Senate Bill 54, which would turn California into a so-called sanctuary state by limiting “the involvement of state and local law enforcement agencies in federal immigration enforcement,” is another hot-button issue in the waning days of the session. As the Sacramento Bee reported, the measure “sailed through the Senate and appears likely to pass the Assembly with a majority vote,” but “it’s unclear where Brown stands on the issue.”

Its passage would put the state on a collision course with the Trump administration, which has threatened to halt crime-fighting funds to cities — and presumably, states — that refuse to cooperate with federal immigration officials.

Legislators and activists have talked about other, less-substantive but highly controversial issues, as well. Senate President Pro Tempore Kevin de Leon promised in a speech this week to hold hearings on white supremacists in California, which he called “a cancer on our nation.” Silicon Valley entrepreneur Tim Draper, who had failed to qualify for the November 2016 ballot a measure to break up California into six states, filed a new measure to split up California into three states.

There’s plenty to watch as the legislative session winds down – and as political battles heat up for the 2018 election.

Steven Greenhut is Western region director for the R Street Institute. Write to him at

This article was originally published by

Republicans oust Chad Mayes as Assembly GOP leader

As reported by the Riverside Press-Enterprise:

Assemblyman Chad Mayes will no longer lead the California State Assembly’s Republicans, after weeks of intraparty fighting that brought tremendous pressure on the Yucca Valley assemblyman to step aside.

The 25-member caucus announced Mayes’ departure as Assembly Republican leader Thursday, Aug. 24., as Mayes announced the new leader on the Assembly floor. Replacing Mayes effective Sept. 15 will be Assemblyman Brian Dahle, R-Bieber, who represents a rural Northern California district.

“Chad Mayes did an outstanding job as our leader,” Dahle said in a news release. “I look forward to picking up where he left off and continuing the fight to articulate conservative principles in a way that resonates with everyday Californians.”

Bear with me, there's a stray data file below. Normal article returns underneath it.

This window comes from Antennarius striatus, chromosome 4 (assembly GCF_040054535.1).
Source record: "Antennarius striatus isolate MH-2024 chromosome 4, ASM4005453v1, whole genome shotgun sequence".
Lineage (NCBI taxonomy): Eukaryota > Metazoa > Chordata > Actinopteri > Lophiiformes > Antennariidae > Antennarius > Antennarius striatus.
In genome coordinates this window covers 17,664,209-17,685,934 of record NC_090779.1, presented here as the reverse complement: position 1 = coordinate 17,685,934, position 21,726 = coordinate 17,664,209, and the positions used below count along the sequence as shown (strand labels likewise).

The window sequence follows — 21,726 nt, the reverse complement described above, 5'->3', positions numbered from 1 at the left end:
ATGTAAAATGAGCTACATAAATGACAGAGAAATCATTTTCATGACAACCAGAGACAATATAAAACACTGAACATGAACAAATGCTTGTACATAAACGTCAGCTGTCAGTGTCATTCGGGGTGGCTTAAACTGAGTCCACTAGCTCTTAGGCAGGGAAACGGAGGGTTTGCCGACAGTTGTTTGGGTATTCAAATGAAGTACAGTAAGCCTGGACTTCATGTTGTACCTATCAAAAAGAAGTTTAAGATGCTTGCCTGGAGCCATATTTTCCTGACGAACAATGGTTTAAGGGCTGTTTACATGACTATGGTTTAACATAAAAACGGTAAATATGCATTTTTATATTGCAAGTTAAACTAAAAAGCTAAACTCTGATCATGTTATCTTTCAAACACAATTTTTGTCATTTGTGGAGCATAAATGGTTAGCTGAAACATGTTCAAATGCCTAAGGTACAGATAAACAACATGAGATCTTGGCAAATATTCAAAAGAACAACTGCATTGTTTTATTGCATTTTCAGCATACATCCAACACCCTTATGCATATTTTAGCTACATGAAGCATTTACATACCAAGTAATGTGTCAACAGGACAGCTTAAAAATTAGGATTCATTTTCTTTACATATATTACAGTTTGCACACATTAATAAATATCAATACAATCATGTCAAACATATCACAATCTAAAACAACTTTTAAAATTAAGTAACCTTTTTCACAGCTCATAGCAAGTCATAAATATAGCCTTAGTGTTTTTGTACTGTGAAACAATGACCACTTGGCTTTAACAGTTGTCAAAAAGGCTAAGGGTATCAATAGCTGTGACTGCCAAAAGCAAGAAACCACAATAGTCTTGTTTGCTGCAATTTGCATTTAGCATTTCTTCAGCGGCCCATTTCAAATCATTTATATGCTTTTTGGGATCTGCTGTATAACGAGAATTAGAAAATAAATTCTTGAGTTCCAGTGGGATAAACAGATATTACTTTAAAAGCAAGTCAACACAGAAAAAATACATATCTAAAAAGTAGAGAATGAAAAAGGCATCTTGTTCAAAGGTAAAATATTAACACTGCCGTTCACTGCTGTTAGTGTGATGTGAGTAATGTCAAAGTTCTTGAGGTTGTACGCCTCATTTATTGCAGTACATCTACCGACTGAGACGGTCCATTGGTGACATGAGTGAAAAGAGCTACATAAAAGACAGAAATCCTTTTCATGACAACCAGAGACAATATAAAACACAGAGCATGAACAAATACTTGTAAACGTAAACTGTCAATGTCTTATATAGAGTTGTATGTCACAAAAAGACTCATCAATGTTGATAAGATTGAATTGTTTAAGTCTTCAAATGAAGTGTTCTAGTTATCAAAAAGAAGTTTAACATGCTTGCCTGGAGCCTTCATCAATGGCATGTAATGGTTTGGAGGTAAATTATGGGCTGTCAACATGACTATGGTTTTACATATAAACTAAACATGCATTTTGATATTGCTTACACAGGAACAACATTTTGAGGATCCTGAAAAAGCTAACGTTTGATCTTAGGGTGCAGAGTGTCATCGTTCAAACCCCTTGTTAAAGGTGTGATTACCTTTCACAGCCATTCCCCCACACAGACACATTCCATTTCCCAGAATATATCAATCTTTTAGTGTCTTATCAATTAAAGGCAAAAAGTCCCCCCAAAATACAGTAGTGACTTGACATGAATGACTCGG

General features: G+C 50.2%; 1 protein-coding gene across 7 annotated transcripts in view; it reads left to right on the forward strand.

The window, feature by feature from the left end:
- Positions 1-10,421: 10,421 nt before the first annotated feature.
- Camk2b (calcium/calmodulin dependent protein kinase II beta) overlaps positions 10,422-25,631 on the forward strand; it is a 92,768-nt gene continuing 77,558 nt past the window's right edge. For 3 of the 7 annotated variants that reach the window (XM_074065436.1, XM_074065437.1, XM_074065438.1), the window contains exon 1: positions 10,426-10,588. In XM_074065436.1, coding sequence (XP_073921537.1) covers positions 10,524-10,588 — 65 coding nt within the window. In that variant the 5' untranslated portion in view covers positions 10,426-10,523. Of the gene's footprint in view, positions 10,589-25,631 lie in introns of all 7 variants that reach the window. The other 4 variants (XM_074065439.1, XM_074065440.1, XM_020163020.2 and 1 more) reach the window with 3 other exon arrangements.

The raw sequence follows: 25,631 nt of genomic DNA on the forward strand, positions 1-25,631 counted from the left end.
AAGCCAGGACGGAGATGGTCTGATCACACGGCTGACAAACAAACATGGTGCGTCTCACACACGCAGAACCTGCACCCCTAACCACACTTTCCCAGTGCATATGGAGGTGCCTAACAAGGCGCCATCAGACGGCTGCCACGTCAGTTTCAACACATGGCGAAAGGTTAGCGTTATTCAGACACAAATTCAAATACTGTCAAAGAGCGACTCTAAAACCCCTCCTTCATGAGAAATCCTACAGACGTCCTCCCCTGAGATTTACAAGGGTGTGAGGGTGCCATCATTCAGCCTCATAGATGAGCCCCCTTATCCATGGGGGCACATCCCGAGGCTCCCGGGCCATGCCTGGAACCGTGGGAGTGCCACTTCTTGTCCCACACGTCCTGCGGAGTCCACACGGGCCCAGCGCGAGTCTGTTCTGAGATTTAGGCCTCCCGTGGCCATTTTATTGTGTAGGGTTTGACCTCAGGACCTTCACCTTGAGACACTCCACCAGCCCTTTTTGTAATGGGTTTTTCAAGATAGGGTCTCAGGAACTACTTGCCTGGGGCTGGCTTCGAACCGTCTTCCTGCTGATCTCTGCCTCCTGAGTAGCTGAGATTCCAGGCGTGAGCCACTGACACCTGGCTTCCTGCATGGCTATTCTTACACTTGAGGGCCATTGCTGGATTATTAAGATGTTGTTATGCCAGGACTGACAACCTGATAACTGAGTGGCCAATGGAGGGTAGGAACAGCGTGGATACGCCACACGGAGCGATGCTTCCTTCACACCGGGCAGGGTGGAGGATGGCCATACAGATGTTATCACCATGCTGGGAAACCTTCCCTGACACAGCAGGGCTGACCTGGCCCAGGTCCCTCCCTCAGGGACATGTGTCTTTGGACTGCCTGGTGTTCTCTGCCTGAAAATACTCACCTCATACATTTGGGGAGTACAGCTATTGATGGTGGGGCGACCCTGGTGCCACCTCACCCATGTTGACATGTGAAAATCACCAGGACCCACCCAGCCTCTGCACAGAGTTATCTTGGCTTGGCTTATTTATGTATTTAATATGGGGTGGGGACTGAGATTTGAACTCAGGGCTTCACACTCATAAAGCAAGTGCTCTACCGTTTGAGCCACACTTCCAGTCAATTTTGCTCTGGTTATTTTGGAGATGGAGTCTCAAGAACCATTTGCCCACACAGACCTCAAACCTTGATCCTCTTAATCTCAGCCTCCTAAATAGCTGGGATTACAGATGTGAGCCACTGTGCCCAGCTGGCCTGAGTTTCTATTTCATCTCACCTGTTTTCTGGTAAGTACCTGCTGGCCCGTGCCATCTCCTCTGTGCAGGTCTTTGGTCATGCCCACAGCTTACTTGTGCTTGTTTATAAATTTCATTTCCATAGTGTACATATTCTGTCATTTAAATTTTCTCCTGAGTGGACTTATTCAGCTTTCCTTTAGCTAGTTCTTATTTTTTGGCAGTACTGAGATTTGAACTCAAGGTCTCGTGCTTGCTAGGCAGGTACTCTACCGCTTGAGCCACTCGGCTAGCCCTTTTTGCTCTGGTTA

“Brian Dahle will be an effective leader for the caucus and will continue our work to move the Republican Party toward greater relevance and viability in California,” Mayes said in the same statement.  “I am proud to support him.”

A caucus leadership vote was scheduled for next week. A caucus motion to “vacate the chair” – fire Mayes – fell three votes short Monday. …

Click here to read the full article

California GOP Calls For Resignation of Assembly Minority Leader Chad Mayes

Chad Mayes2In an unusual move for the California Republican Party — which has long staked its comeback on moving toward the center — the state board of the party voted to call for the resignation of one of it’s own, who was presumably sticking to the establishment script, Assembly GOP Minority leader Chad Mayes.

The results of the vote of the 20-member board, which took place Friday evening, was posted on the FaceBook Page of Harmeet Dhillon, who is former Vice Chair of the party, becoming National Committeewoman in 2016.

The vote was 13 in favor, 7 opposed with one abstaining.

Dhillon, who made the motion calling for Mayes to resign, included the text and results in her post:

“Given the uproar over recent decisions and actions by Assembly Republican leader Chad Mayes and the fact that those decisions and actions have acted to divide the California Republican Party, the Board of Directors of the CAGOP urges Leader Mayes to resign his leadership position immediately, and if he fails to do so, urges the members of the Republican Assembly Caucus to select a new leader at the earliest opportunity.”